The representative of India urged both sides to refrain from provocative acts of incitement, inflammatory rhetoric and unilateral measures that vitiate the conditions necessary for peace. Turning to the pandemic, he expressed concern over the recent spike in COVID-19 cases, threatening Palestinian health systems and disrupting economic and humanitarian activities, especially in Gaza. Welcoming the coordination and cooperation between the Israeli and Palestinian authorities to mitigate those challenges and encourage the smooth movement of vaccines and medical supplies, he noted that his country’s first shipment of 25,000 vaccines reached Palestine on 29 March. India will also contribute $10 million to UNRWA for the biennium 2021-2022, he said.
The representative of the United Kingdom welcomed the decision by the United States to restore funding to the Palestinian people and to UNRWA, saying that will improve the lives of thousands, particularly those most impacted by the occupation and by COVID-19. Expressing support for the upcoming elections, he said Palestinian voters deserve a free, fair and inclusive process, which the Government of Israel must help facilitate, in accordance with the Oslo Accords, including unhindered voting in East Jerusalem. In that regard, the recent disruption of meetings in East Jerusalem and the arrest of candidates is unacceptable and must stop, he emphasized. Unilateral actions inflame tensions, he said, adding that illegal Israeli settlement construction remains the biggest physical threat to a two-State solution, others being the demolition of Palestinian buildings and the eviction of Palestinians from their homes. He went on to condemn anti-Semitism and terrorist actions.
The representative of Ireland said that for a two-State solution to happen, strong, inclusive and accountable democratic Palestinian institutions based on respect for the rule of law and human rights are critical. So too are fair, free and inclusive elections, she added, noting that Ireland and its European Union partners support the holding of elections across the occupied territory and welcome the constructive engagement by the Palestinian factions. She urged Israel to facilitate the holding of elections across the occupied Palestinian territory, particularly in East Jerusalem, and the participation of international observers. Noting that Palestinian women want to be heard and to see themselves represented, she said that her delegation, as co-Chair of the Informal Expert Group on Women, Peace and Security, looks forward to supporting them.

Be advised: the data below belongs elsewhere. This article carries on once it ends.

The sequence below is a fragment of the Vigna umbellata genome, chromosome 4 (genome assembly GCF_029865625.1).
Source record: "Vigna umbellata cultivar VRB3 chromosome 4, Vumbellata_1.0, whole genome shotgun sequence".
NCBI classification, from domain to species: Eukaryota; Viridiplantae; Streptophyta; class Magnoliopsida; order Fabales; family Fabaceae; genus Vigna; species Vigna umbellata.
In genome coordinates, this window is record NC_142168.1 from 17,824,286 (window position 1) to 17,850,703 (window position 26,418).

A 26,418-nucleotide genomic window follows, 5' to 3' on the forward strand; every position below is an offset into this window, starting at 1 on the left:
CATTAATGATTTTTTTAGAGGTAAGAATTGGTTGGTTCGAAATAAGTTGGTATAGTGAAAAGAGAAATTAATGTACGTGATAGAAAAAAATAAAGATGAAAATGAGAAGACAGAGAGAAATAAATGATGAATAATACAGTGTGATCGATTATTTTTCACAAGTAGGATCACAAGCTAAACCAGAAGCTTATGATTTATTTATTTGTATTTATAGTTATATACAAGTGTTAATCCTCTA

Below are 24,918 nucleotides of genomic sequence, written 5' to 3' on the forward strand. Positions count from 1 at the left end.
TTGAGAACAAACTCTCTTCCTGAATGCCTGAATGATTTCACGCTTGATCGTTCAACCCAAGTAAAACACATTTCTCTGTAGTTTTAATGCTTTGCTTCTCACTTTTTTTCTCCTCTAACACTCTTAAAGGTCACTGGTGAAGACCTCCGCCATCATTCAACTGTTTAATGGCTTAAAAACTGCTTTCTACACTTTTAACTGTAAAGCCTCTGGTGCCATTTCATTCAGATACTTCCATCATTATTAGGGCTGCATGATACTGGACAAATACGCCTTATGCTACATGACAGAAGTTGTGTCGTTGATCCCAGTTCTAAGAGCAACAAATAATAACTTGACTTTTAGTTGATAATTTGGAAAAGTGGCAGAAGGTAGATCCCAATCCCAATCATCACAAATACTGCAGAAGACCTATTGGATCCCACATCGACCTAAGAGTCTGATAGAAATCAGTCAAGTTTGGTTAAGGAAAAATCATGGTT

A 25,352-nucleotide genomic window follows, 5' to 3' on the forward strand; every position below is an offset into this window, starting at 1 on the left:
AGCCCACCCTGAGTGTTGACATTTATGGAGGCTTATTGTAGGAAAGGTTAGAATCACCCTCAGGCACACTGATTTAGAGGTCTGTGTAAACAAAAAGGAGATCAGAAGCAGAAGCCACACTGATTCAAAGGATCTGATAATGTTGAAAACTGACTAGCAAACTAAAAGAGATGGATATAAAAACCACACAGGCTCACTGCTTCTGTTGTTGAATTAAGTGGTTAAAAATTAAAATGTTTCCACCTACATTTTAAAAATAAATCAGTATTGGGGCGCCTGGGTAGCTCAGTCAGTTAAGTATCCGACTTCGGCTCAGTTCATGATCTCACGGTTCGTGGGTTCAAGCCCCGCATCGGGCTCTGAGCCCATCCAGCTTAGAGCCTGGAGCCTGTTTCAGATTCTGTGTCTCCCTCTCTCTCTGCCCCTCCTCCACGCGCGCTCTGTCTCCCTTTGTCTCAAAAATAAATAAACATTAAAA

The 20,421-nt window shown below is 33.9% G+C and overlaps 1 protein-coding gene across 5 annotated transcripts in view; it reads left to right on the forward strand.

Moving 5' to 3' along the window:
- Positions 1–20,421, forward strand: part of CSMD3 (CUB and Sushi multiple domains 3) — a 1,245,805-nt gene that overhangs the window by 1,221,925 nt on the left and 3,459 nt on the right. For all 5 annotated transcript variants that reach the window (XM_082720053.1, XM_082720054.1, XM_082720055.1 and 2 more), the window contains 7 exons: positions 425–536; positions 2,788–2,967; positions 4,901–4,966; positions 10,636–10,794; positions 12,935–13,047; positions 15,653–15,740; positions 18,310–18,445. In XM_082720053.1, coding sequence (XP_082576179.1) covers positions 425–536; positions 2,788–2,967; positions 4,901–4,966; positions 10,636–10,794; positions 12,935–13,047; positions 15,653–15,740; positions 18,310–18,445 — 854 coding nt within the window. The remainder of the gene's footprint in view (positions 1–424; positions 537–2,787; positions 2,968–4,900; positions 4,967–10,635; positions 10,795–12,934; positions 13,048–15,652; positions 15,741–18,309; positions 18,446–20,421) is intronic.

The representative of Tunisia said the Council and the international community must put more pressure on Israel to comply with international law and the relevant resolutions, including resolution 2234 (2016) on settlement activity, and to abandon its plans to annex Palestinian territory. While noting that the upcoming Palestinian elections will be an important step towards strengthening democratic governance and the components of a future Palestinian State, he said recent actions by the occupying authorities, especially in East Jerusalem, are a cause for grave concern. The international community must do all it can to ensure the elections go forward, including in East Jerusalem, and to help Palestinians fulfil their electoral duty free of hurdles placed by the occupation authorities, he emphasized. He called upon Israel to lift restrictions on freedom of worship for Palestinians in Jerusalem, especially during Ramadan. Stressing the impact of COVID-19 in the occupied territories, he called for increased humanitarian assistance and for the fulfilment of UNRWA’s financial needs in 2021. While welcoming the resumption of economic and humanitarian assistance to the Palestinians from the United States, he called upon the Council and other stakeholders to compel Israel to end its blockade of Gaza and for the international community to provide protection to Palestinian civilians. He went on to say that Tunisia looks forward to increased efforts by the Quartet (United Nations, European Union, United States, Russian Federation) to revitalize the peace process, including through an international conference.